Please use this identifier to cite or link to this item:
|Title:||Analysis of the efficiency levels of the manufacturing sector in Zimbabwe||Authors:||Damiyano, David||Issue Date:||Aug-2018||Abstract:||Identifying the best level of efficiency within firms and determining efficiency drivers and barriers is the main issues in efficiency theory, as the use of efficiency scores is believed to have an important influence when crafting efficiency models in the manufacturing sector of an economy. Using input-output data from developed economies and blend it with financial ratios will salvage decimation in any sectors of the economy. This study analysed the efficiency levels of the manufacturing sector in Zimbabwe. The manufacturing sector is one of the most significant pillars of the economy due to its contribution to the Gross Domestic Product (GDP), export earnings, employment levels and investment opportunities. The two efficiency orientations namely Output-Orientation and Input-Orientation were considered to determine the barriers and the drivers of efficiency in Zimbabwe’s manufacturing sector. The underpinnings of the efficiency measurement was guided by Duality theory and approaches to efficiency measurement, namely the production function approach and the cost function approach. Applying both descriptive and non-parametric Data Enveloping Analysis (DEA) statistics, and a hybrid of cross sectional and longitudinal quantitative surveys, primary data from questionnaires, and secondary data from the Zimbabwe Stock Exchange financial statements, were utilized. The sample size used was 21 firms from each of the 10 manufacturing sub-sectors. Using the primary and secondary data, the study, in addition, the study calculated the efficiency scores for each firm in the 10 manufacturing sub-sectors, average efficiency score for each sub-sector and the overall efficiency score for the Zimbabwe’s manufacturing sector. This allowed for firm efficiency comparison and sectorial efficiency. The sectors were analysed under the assumptions of constant returns to scale (CRS) and variable returns to scale (VRS) in line with the study objectives. Using Output- Orientation and Input-Orientation there was certainty that inefficiencies in Zimbabwe’s manufacturing sector is a result of both input excesses and output shortfalls, the slacks-based measure was be used. This slacks-based measure was able to identify and assign the magnitudes of barriers and drivers of efficiency in each sub-sector and the whole manufacturing sector in Zimbabwe. The input variable which is a major driver of efficiency in the manufacturing sector is costs of material, both under CRS and VRS. The output variable which is a major driver of efficiency in the manufacturing sector is the sales, both under CRS and VRS. The input variable which is a major barrier to efficiency in the manufacturing sector is cost of services, both under CRS and VRS. The output variable which is a major barrier to efficiency in the manufacturing sector is the level of value-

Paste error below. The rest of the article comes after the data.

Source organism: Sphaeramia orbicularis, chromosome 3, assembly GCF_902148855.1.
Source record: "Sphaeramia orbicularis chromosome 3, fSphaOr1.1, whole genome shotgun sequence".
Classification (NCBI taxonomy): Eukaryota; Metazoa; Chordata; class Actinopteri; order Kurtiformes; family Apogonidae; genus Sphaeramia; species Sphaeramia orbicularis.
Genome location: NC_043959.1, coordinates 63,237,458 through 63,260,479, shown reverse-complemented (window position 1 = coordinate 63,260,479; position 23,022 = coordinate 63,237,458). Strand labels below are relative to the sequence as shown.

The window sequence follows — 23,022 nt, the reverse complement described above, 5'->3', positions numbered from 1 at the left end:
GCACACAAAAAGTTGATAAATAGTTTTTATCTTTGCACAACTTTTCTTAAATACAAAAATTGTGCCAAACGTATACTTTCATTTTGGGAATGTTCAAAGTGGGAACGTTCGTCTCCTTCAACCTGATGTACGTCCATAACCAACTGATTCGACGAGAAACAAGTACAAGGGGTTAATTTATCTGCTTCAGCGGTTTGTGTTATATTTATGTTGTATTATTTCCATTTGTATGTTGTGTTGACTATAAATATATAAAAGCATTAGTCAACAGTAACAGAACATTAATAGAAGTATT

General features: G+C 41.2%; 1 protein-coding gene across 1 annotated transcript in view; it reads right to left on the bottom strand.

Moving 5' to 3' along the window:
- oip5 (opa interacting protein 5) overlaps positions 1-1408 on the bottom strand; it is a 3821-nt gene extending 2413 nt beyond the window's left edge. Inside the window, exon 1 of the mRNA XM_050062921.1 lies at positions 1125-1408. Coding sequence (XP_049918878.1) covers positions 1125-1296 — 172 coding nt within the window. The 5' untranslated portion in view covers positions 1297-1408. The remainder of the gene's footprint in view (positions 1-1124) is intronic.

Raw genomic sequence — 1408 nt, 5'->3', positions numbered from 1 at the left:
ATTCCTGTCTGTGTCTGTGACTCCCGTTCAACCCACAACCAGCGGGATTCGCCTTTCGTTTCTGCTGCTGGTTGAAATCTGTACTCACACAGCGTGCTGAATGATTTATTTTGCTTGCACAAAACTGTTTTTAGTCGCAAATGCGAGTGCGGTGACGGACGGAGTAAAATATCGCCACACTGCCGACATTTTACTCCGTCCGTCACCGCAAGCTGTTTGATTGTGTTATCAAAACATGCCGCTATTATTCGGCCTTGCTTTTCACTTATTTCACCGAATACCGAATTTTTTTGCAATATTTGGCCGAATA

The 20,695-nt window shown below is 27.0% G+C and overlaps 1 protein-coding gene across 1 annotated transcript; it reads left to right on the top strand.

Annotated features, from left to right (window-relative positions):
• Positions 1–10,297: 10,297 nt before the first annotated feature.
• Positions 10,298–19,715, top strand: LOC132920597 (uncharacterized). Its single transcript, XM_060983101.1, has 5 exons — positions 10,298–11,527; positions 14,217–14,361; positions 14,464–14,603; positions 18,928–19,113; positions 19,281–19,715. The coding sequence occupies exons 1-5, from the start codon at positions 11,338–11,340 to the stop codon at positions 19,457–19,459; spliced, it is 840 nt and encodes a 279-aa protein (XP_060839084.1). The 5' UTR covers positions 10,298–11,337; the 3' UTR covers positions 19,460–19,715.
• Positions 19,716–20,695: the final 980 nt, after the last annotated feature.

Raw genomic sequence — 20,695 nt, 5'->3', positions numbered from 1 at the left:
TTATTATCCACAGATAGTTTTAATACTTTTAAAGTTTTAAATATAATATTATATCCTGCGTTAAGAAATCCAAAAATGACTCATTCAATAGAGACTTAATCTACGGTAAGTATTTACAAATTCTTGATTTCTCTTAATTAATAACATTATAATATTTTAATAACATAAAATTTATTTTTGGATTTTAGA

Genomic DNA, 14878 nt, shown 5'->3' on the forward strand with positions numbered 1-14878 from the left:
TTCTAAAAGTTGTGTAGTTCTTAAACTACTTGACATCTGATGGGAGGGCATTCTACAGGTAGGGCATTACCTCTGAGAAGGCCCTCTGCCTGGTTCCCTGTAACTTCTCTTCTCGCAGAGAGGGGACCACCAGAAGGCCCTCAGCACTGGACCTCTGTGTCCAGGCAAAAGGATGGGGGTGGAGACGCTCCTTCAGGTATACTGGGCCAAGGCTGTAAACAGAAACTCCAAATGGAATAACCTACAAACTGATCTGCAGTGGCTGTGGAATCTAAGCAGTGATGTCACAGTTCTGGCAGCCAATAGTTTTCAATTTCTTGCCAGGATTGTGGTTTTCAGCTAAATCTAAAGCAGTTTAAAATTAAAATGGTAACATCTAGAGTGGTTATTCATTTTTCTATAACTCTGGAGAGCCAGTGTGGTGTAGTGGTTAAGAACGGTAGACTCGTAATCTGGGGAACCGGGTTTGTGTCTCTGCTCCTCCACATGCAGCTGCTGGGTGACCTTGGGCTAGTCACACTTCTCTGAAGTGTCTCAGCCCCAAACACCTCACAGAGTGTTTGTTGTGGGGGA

addition in manufactured products, both under CRS and VRS. The study found that average efficiency score for Zimbabwe’s manufacturing sector is 67.1% under CRS and 80.2% under VRS. It can be deduced that 34.9% of DMU in the whole manufacturing sector are efficient under CRS and assuming VRS, 52.5% are efficient. Combining the DEA results will better inform the government on sectorial and national policies to effect and prepare the best efficient model which will favour Gross Domestic Product (GDP), export earnings, employment levels and investment opportunities. These efficiency results can be used by management and government as an assessment tool to rank firms’ efficiency performance based on sector-by-sector, input-by-input and output-by-output. Given that efficiency ratios obtained differs from the financial ratios from financial statements, this study offered hybrid disclosure of efficiency ratio and conventional financial ratio as a solution to decimation of the Zimbabwe’s manufacturing sector tracking.
|Description:||Submitted in fulfillment of the requirements for the Doctorate degree in Philosophy, Durban University of Technology, Durban, South Africa, 2018.||URI:||http://hdl.handle.net/10321/3326|
|Appears in Collections:||Theses and dissertations (Management Sciences)|
Show full item record
checked on Sep 18, 2019
checked on Sep 18, 2019
Items in DSpace are protected by copyright, with all rights reserved, unless otherwise indicated.